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Seizure. 2010 Jan;19(1):40-6. doi: 10.1016/j.seizure.2009.11.001. Epub 2009 Dec 5.

Changing the diagnosis from epilepsy to PNES: patients' experiences and understanding of their new diagnosis.

Author information

1
Department of Neurology, Education and Resource Center, Division of Neuroscience, Rikshospitalet University Hospital, Norway. Hilde.karterud@epilepsy.no

Abstract

OBJECTIVE:

To describe patients' experiences when diagnosed with psychogenic non-epileptic seizures (PNES).

METHODS:

The study was based on in-depth interviews with ten patients, previously diagnosed with epilepsy and treated with antiepileptic drugs (AEDs) whose seizures were subsequently defined as PNES. The empirical material was analyzed by systematic text condensing strategies within the interpretative tradition.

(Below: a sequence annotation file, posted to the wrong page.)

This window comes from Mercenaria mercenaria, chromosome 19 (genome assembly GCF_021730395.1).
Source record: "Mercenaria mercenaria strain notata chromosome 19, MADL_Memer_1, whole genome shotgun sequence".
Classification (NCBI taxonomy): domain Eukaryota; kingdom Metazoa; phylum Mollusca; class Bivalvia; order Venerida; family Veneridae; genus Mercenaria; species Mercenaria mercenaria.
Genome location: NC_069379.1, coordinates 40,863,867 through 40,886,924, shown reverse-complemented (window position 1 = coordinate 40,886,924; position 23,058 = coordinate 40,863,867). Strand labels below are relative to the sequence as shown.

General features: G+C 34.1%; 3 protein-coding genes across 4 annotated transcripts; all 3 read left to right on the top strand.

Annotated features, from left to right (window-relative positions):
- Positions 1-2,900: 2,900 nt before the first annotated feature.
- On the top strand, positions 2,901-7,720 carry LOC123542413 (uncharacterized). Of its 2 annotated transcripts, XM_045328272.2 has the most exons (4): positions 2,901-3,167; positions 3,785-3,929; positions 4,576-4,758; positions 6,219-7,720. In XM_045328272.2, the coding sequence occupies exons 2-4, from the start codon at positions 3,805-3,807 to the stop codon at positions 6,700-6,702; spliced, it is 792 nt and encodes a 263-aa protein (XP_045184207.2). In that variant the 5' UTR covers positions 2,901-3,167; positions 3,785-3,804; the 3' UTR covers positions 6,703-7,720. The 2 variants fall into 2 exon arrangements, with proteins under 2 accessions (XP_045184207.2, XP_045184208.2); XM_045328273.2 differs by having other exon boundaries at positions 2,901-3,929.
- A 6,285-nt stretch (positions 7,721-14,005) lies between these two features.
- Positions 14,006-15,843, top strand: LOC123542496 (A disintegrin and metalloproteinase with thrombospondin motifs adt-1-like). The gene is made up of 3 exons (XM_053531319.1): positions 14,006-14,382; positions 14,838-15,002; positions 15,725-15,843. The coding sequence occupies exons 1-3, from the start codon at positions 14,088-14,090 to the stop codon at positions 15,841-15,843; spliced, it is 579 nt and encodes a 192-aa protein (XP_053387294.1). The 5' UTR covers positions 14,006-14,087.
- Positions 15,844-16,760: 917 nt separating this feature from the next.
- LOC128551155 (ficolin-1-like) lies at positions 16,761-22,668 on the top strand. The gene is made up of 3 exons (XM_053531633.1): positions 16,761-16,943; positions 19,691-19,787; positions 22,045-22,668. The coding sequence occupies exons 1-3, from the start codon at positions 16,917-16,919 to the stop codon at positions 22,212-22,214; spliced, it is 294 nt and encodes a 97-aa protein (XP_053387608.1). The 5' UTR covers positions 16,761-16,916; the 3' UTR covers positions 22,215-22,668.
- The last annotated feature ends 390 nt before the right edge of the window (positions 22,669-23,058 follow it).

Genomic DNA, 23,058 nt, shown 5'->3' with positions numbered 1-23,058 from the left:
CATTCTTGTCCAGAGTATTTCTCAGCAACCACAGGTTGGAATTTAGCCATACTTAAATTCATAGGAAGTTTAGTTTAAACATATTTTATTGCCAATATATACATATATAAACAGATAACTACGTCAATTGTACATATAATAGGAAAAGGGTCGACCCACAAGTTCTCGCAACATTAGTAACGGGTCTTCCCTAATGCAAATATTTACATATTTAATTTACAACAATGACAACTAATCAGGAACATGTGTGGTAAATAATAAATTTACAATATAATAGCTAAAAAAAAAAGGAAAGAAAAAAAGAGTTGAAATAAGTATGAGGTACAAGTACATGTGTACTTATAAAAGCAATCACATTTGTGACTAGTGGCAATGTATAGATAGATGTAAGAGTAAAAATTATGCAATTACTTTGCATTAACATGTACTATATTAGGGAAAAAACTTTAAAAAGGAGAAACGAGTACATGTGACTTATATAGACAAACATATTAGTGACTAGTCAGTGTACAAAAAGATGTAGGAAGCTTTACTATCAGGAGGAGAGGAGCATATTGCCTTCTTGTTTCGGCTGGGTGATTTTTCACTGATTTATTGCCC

RESULTS:

Switch in diagnosis was demanding, both cognitively and emotionally. The patients had difficulty understanding the diagnosis. When the cause of the seizures was unclear, this resulted in feelings of hopelessness and helplessness, a need for re-evaluation of self-understanding, and increased levels of patient stress. The patients felt that with the change in diagnosis, responsibility was transferred from the health authorities to themselves.

CONCLUSIONS:

The mode of communicating the PNES diagnosis may be decisive for the patients' treatment motivation and ability to cope with the disorder. In order to avoid the patients feeling that they have been abandoned with a difficult diagnosis, close cooperation between neurologists and psychiatrists is essential.

PMID:
19963406
DOI:
10.1016/j.seizure.2009.11.001
[Indexed for MEDLINE]
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